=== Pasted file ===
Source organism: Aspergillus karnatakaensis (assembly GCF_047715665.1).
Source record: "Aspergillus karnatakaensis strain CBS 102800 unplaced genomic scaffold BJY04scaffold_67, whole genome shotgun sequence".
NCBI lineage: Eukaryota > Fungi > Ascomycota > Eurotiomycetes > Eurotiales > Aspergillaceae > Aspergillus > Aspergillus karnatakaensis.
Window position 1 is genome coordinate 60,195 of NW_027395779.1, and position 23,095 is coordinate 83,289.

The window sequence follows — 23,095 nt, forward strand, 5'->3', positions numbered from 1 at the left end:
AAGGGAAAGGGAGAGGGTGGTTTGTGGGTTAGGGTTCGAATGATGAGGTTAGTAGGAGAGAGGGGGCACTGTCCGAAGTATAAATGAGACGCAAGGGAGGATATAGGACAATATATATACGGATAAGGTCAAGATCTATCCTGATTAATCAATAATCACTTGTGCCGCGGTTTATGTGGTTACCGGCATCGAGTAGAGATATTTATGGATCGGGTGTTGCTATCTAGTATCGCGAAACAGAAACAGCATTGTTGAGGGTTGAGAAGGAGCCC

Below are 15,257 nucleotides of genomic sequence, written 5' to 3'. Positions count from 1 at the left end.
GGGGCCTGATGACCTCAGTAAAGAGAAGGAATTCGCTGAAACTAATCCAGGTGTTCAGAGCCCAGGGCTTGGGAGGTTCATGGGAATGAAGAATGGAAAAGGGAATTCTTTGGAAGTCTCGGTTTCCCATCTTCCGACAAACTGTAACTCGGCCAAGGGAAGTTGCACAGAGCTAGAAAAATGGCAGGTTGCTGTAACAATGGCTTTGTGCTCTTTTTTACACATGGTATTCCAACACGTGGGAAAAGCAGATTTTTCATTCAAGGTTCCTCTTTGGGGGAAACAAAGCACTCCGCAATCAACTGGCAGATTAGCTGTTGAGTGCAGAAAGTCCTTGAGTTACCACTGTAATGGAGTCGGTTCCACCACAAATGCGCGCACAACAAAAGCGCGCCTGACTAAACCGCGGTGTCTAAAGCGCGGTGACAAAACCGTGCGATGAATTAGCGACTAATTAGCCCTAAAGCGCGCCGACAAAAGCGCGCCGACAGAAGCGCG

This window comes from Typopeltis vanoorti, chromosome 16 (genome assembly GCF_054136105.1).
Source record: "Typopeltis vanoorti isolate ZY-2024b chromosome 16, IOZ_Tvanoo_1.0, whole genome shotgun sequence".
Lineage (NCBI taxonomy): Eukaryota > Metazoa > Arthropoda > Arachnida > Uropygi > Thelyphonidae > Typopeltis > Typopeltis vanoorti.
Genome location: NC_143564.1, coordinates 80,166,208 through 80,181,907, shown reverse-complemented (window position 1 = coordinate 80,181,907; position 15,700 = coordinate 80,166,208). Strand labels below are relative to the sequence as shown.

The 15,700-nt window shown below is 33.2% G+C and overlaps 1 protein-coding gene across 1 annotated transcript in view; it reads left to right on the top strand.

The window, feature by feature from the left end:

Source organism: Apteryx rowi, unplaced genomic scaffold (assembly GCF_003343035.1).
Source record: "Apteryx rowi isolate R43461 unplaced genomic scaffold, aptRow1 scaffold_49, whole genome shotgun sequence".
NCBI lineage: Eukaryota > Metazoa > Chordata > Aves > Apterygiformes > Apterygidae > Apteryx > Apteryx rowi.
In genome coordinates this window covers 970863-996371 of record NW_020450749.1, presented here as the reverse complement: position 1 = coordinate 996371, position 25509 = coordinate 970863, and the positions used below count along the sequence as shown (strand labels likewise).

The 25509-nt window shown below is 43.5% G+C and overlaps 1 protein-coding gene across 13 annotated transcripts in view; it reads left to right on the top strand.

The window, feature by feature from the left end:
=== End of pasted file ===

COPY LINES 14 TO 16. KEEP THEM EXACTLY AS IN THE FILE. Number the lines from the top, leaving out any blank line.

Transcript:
The window, feature by feature from the left end:

Source organism: Apteryx rowi, unplaced genomic scaffold (assembly GCF_003343035.1).
Source record: "Apteryx rowi isolate R43461 unplaced genomic scaffold, aptRow1 scaffold_49, whole genome shotgun sequence".